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In South Africa, public service announcements airing on television and radio stations are reminiscent of the human trafficking estimates stated publicly before the 2006 World Cup."Leading up to the 2010 World Cup, as many as 100,000 victims are expected to fall prey to traffickers, pimps and underground crime syndicates," warns one anti-trafficking message starring several popular South African actors and musicians."What we have seen is misreporting of facts," said Eric Harper, director of the Cape Town-based Sex Worker Education and Advocacy Taskforce (SWEAT).
Harper said South Africa would do well to learn from the German example, in which the number of trafficking victims ultimately identified by police paled in comparison to the pretournament hype.
CAPE TOWN, South Africa -- She agreed to meet at a safe house in Cape Town, her refuge since early February.
Now 32, Jasmine (her name has been changed to protect her identity) has barely known a life outside prostitution.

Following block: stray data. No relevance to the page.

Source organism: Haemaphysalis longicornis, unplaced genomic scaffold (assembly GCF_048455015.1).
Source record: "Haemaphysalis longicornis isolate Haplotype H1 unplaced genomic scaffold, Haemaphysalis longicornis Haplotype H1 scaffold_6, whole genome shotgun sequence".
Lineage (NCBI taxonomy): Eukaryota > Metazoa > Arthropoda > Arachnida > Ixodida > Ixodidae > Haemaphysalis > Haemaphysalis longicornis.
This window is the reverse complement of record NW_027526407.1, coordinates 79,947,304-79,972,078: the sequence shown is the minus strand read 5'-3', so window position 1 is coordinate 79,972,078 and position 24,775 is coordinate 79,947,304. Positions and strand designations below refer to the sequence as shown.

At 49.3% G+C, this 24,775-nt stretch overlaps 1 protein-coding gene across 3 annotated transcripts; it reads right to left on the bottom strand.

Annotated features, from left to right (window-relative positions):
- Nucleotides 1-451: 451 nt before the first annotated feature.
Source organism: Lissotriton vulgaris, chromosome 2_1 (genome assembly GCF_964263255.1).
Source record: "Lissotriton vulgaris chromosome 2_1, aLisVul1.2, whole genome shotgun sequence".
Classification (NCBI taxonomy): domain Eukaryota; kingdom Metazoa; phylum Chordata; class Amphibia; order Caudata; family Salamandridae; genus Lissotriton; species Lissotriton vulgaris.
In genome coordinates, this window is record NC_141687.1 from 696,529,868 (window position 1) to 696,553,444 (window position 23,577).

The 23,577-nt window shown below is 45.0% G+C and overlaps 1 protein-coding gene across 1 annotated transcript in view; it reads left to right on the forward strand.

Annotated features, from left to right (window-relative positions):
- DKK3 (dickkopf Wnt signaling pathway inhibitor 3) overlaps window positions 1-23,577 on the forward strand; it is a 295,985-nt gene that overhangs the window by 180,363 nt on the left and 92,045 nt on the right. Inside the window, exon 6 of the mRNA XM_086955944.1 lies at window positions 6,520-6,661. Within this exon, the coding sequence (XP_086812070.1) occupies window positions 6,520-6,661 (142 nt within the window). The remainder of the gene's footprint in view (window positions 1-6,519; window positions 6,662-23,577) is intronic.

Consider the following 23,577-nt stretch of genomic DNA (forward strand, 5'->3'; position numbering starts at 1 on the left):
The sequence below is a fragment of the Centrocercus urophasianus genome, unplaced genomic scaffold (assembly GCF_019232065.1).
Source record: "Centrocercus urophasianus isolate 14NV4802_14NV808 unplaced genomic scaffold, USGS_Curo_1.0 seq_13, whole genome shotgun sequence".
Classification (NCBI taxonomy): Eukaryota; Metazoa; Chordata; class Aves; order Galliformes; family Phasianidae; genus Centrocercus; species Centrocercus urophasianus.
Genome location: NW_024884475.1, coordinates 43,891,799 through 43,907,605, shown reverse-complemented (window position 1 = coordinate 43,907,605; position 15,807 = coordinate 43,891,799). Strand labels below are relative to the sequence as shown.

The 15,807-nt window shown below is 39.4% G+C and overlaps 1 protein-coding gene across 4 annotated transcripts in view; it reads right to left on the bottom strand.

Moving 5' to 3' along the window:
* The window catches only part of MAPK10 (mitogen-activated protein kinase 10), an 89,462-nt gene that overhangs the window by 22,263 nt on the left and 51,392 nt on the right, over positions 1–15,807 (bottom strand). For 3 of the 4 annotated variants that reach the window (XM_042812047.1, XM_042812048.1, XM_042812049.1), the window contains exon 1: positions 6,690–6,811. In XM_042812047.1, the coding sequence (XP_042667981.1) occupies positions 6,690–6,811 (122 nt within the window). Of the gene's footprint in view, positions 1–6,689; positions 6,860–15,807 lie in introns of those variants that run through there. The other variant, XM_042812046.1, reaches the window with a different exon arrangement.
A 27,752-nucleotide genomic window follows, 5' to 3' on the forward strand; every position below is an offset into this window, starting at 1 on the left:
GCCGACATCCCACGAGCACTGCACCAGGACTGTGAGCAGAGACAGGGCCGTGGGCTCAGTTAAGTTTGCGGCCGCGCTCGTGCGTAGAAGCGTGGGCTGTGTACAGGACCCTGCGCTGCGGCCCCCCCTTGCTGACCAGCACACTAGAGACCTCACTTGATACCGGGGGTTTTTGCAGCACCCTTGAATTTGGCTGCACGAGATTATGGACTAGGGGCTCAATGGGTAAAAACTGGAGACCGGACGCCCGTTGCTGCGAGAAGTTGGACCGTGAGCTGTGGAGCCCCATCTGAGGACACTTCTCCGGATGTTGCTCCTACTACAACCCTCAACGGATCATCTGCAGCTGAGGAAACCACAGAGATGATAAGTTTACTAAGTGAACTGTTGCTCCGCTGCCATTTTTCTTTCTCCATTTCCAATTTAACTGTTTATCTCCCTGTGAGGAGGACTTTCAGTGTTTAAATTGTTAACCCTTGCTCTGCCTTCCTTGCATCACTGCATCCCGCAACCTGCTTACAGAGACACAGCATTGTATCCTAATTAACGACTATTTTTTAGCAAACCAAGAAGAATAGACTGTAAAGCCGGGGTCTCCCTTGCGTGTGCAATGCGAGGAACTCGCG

Despite her most recent experience, Jasmine asked before an extensive interview with "Outside the Lines" whether she "fit the criteria" to be included in a story about the effect of the World Cup on human trafficking in South Africa."My perception of human trafficking was being chained to a bed, or like in a small little box, and being sent to another country, and I didn't think of it internally," she said.Editor's note: For more than nine months, "Outside the Lines" has investigated whether the presence of the 2010 FIFA World Cup in South Africa will have an effect on human trafficking in the country.OTL interviewed dozens of sources in South Africa and around the world, including officials in law enforcement, government agencies, research institutes and advocacy groups, as well as pimps and prostitutes who will work the brothels and streets of South African cities that are hosting World Cup matches.Last month, South African President Jacob Zuma signed legislation that makes trafficking in minors a crime, but more comprehensive anti-trafficking legislation remains stuck in a committee within the South African Parliament and won't be passed into law until late 2010 at the earliest, according to Errol Naidoo, an activist and lobbyist who pushed hard to get the legislation passed before the World Cup started."I think that most people are just appalled that government is not taking this seriously enough," Naidoo said in a recent interview near his Cape Town office, just outside the gates of Parliament."Recently, they arrested nine Nigerian traffickers ...and they don't have the law in place to effectively and comprehensively deal with these guys."An ordained minister who runs the conservative Family Policy Institute, Naidoo said sex traffickers see the World Cup as a once-in-a-lifetime opportunity to "cash in.""They are operating on the principle that there are many desperate young women in South Africa because of the high levels of unemployment, of poverty and desperation, so they are feeding off that and they know that they stand to make millions and millions of rand [South Africa's currency] over the period [of the World Cup]," Naidoo said.